Modelling Movement of Antarctic Krill

Modelling Movement of Antarctic Krill: the importance of retention, dispersal and behaviour for krill distribution

Start date
1 November, 2017
End date
31 December, 2018

In addition to being a key prey item for many of the Southern Ocean’s higher marine predators, Antarctic krill (Euphausia superba) is the target of a commercial fishery. Effective management of the krill fishery requires an understanding of the controls on the distribution and abundance of krill. Particularly important are the pathways and timescales of movement and retention affecting krill distribution at scales relevant to both the fishery, and to predators such as penguins and seals.

The MMAK project is using state-of-the-art ocean-sea ice models to improve our understanding of the regional and local-scale processes that influence the distribution of krill in Commission for the Conservation of Antarctic Marine Living Resources (CCAMLR) Area 48. This area includes the southwest sector of the Atlantic Ocean, which holds approximately 70% of the total krill stock (Atkinson et al., 2008). We focus on the South Orkney Islands region, an area that is crucial for determining the overall availability of krill across the wider Scotia Sea region.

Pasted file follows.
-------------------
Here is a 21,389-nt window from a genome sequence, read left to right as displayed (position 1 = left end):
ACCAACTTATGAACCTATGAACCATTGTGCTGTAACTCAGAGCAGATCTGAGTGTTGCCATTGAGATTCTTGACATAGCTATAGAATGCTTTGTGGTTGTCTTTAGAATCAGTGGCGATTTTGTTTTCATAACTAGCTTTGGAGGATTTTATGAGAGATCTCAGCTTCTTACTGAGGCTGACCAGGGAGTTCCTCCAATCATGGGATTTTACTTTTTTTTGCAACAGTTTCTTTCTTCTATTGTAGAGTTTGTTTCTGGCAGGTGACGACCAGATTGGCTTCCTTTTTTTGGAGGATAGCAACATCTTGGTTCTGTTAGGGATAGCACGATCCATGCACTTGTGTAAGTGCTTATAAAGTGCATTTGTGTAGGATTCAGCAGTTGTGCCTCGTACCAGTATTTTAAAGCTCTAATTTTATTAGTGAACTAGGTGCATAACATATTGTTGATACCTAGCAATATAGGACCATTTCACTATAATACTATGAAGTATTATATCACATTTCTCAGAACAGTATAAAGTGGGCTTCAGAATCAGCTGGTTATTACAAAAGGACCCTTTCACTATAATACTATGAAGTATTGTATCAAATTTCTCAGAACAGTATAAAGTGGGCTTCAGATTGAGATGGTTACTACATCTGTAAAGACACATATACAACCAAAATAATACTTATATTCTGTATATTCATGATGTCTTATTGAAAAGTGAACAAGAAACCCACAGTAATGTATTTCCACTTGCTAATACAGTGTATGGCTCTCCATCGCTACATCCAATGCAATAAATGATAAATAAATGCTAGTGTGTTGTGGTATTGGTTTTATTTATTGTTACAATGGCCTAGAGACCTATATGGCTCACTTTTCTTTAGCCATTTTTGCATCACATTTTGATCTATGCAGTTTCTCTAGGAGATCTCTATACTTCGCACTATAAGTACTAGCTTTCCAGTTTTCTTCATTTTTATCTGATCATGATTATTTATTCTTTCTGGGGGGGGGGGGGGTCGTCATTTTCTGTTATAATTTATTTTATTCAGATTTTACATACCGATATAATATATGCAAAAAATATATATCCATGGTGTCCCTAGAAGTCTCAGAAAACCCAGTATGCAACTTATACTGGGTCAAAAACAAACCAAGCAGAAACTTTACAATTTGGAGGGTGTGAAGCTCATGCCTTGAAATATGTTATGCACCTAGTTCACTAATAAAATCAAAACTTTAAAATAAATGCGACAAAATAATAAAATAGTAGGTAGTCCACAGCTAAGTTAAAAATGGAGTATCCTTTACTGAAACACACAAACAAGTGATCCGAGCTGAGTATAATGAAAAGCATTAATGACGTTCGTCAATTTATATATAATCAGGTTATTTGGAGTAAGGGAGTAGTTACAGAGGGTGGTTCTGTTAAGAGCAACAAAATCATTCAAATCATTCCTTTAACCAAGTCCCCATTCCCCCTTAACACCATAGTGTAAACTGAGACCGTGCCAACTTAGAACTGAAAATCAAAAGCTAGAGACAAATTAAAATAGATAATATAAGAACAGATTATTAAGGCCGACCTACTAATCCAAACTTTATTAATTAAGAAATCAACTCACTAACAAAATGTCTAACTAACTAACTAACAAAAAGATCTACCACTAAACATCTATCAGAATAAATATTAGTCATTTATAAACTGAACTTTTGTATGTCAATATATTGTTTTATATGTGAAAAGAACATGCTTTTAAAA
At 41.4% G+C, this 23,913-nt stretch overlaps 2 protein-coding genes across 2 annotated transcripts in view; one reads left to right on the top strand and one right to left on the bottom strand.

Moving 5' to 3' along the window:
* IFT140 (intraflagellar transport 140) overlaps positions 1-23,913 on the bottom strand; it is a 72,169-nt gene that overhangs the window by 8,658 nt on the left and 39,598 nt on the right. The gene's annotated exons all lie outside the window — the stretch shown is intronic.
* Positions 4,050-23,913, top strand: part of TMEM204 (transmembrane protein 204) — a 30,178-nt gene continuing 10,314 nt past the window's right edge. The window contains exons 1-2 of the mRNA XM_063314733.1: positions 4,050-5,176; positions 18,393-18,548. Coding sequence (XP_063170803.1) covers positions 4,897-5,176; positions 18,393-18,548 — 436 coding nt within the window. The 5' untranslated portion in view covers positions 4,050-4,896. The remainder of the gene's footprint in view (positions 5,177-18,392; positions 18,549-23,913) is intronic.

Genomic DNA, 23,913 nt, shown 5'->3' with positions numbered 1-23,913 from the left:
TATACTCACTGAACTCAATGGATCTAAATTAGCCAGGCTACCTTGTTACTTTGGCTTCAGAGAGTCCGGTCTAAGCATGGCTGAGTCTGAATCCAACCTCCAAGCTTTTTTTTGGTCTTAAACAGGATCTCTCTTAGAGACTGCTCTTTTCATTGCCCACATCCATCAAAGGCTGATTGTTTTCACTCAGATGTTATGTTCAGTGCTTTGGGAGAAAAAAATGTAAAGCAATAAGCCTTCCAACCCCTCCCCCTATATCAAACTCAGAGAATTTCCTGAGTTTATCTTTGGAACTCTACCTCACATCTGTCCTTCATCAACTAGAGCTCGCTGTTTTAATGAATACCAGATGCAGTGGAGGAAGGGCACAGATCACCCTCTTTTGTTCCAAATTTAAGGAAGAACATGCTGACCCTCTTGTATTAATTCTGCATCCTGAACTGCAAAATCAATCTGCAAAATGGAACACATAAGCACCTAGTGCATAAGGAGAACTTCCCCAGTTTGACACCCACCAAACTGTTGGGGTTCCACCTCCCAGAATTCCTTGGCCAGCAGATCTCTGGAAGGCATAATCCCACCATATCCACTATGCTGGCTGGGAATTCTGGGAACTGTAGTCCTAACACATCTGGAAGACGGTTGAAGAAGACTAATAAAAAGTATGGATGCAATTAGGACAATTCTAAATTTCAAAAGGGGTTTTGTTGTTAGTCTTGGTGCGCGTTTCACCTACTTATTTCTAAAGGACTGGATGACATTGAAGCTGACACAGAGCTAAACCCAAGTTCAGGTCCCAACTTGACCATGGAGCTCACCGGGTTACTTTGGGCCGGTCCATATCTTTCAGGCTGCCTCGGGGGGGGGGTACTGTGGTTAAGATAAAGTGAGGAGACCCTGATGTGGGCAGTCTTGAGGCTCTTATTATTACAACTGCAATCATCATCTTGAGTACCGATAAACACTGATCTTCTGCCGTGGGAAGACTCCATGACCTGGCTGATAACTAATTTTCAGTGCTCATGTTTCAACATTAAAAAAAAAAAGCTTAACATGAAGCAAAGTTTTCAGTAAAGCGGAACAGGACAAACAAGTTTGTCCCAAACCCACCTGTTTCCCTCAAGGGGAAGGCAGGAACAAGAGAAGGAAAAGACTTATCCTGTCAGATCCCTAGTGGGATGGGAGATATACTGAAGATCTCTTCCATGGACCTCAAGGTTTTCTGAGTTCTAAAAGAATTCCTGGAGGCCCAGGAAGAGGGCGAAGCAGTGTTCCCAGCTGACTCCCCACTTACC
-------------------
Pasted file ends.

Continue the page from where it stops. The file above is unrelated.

In collaboration with the Institute of Marine Research, Norway, we are using output from high-resolution ocean models and a fine-scale South Orkney region model (Figure 1) to drive individual-based models that will allow us to investigate movement of krill in the region and provide information for future calculations of krill flux. This will allow the underlying processes affecting transport and retention to be determined at spatial and temporal scales relevant to the fishery and predators (10s of kilometres, hourly-seasonal-annual-long-term time scales). The results will inform the development of feedback management procedures for the commercial krill fishery and will provide the present-day context for considering the sensitivity of the regional ecosystem to climate change.

Figure 1: Example 5 day mean velocity fields at 10 m depth in the Antarctic Peninsula and South Orkney region. Shading shows current speed (m/s, capped at colour scale maxima), arrows show direction (every 4th grid cell plotted in A, every 3rd in B). A) NEMO 1/12° ocean-sea ice model. White lines show satellite-derived sea ice extent on 1st October 2015 (solid line) and 1st February 2016 (dashed line). 1500 m isobath plotted in black. Red line shows domain of fine-scale South Orkneys regional ocean model. AP—Antarctic Peninsula, SOI—South Orkney Islands. B) Subset of fine-scale South Orkney regional ocean-sea ice model. 500 m, 1000 m, 2000 m and 3000 m isobaths plotted (black lines).
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Sally Thorpe

Ecological Modeller

Ecosystems team

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Emma Young

Ocean and Biophysical Modeller

Polar Oceans team

External Collaborators

Angelika Renner – Institute of Marine Research, Norway

Olav Rune Godø – Institute of Marine Research, Norway

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